services through illness, and unless the contract provides some means to sever the services, the husband is not required

to proceed alone.--Costen v. Decker, 231. 9. That in such case the recovery must be

upon the quantum meruit, and the stipulated price for the services is some evidence of their value.-Id.




1. In an action to recover for services per

formed for defendant's testator, defendant, who was the widow of said testator, was asked as a witness what proportion of plaintiff's time was devoted to the business of her testator. Held, Admissible; that the question called for a fact within her knowledge, and not for an

opinion.-Johnson et al. v. Myers, 50. 2. Another witness was asked if he had

been with J. when he was professedly in said business. Held, That this did not call for declarations of J. that he was at work for testator, but to show that witness knew the kind of business in which

J. was engaged.-Id. 3. Where the business requires the best

judgment, skill and ability and is largely of a confidential nature, is varied and in many respects responsible, proof of the capacity and ability of the person performing it is pertinent, and he is entitled to be paid for his services on that basis.

Id. 4. Construing the terms of a contract for

personal services in a mercantile business where the pay was to consist of a certain proportion of the “net profits” of the

business.—Eldredge v. Smith, 146. 5. An effort to obtain other employment is

not a condition precedent to plaintiff's right to recover damages from his employer for a wrongful discharge.How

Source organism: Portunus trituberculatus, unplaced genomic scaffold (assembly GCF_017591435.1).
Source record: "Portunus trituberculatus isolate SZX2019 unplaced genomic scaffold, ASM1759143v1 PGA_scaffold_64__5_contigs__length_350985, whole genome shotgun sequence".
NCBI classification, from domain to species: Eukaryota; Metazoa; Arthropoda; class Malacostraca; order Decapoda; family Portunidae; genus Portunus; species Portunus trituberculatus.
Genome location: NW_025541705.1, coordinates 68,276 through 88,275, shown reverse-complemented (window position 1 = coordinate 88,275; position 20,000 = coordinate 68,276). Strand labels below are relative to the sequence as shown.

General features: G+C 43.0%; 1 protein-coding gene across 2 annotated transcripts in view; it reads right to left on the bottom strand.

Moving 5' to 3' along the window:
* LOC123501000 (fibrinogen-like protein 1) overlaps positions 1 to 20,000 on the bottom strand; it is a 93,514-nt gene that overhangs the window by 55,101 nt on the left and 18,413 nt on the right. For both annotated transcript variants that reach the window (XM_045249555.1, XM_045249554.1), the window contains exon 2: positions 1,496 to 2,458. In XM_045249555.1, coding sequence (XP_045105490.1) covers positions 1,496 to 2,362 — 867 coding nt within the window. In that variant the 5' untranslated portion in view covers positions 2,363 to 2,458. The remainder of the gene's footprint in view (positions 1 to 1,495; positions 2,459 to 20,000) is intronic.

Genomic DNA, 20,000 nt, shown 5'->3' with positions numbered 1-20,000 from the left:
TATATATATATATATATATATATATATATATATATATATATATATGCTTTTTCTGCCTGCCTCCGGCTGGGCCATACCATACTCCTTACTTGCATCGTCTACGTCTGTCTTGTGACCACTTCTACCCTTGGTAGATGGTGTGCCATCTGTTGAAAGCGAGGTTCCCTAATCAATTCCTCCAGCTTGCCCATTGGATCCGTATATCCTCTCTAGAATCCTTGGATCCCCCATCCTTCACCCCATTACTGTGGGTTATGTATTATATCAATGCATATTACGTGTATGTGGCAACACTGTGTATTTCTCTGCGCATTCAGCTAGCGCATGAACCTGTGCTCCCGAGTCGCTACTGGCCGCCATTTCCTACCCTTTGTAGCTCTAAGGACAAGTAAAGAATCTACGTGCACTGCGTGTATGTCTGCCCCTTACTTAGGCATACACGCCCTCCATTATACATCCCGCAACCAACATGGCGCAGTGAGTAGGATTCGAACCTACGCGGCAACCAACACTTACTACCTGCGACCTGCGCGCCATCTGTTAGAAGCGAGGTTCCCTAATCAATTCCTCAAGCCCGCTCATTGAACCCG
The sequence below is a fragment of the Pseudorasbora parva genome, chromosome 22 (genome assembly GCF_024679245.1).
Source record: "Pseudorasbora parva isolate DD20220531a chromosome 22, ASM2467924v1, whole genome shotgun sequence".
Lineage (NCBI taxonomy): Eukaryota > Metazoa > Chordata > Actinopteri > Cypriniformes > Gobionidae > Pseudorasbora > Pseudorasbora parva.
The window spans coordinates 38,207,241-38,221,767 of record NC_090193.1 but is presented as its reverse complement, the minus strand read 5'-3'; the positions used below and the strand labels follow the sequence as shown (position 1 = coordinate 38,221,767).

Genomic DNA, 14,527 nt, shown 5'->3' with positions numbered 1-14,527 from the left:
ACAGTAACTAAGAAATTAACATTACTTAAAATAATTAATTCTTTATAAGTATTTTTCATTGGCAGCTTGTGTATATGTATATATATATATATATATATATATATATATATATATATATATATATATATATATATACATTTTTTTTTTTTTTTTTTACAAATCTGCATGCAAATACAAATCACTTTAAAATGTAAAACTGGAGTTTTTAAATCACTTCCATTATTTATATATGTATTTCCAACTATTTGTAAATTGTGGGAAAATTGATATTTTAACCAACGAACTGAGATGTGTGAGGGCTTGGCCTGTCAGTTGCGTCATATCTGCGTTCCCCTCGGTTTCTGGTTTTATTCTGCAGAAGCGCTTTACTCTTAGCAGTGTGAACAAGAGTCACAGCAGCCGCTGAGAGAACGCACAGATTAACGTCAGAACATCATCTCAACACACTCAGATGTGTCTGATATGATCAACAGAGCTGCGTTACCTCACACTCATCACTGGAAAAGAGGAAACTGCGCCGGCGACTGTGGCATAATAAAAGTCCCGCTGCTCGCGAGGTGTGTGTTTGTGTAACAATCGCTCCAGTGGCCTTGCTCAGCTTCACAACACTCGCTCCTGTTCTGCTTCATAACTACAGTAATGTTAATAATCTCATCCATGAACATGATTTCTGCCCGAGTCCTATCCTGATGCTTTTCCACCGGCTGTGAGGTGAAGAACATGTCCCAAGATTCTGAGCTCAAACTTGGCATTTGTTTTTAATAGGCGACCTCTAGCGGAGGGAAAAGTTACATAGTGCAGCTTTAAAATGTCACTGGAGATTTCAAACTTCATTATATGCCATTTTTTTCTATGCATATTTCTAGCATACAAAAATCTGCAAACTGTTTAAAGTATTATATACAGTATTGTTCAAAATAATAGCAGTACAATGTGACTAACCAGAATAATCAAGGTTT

son v. Mestayer, 152. 6. Prima facie, plaintiff's damage is the

amount of the stipulated compensation, and the burden is on defendant to show that through plaintiff's negligence the damages have been increased.

Id. 7. A mere conjecture on plaintiff's part that

bs obtaining the discharge of another he might get employment in such other person's place, there being no evidence of the salary to be earned, etc., does not amount to proof that plaintiff could have

found other employment. — 1d. 8. Full performance of an indivisible con

tract for the services of a husband and wife for a definite period is excused by the inability of the wife to perform the

SET OFF. 1. A husband, acting as the agent of his

wife, leased her interest in a mill to plaintiff, who agreed to pay the rent in Hour and feed and otber mill products, to be delivered at the husband's flour and feed store, to which the wife assented. In an action against the husband for the price of the flour, etc., delivered at his store, Held, That the evidence warranted a finding that the husband was authorized by his wife to apply the amount of the rent due in payment for the goods; that he was entitled to set off such amount, and that the referee erred in finding to the contrary.-Whiting v. Hood et al.,

158. 2. Defendant's assignors, R. & Co., indorsed

and delivered to plaintiffs the note of B., representing that it was as good as the Bank of England, etc., and requesting them to indorse it and procure it to be discounted at the bank and forward the proceeds to them; all of which plaintiffs did. At this time plaintiffs were indebted to R. & Co. upon a claim not then due; and both said B and R. & Co. were insolvent, and shortly after the latter made a general assignment to defendants. Subsequent thereto said note became due and plaintiffs were obliged to take it up, and afterwards their indebtedness to R. & Co. became due. Held, That under the special circumstances of the case plaintiffs were equitably entitled to have their demands set off and applied in extinguishment of their indebtedness to R. & Co., although the liability of plaintiffs upon said note itself was but conditional and had not become fixed at the time of the assignment to defendants.-Rothschild et

al. v. Muck., 173. 3. Equitable set off is never justified save

where other remedies are impossible and where the demand allowed is put beyond reasonable doubt.-Armstrong et al. v. McKelvey et al., 367,


1. A sheriff may justify a return of nulla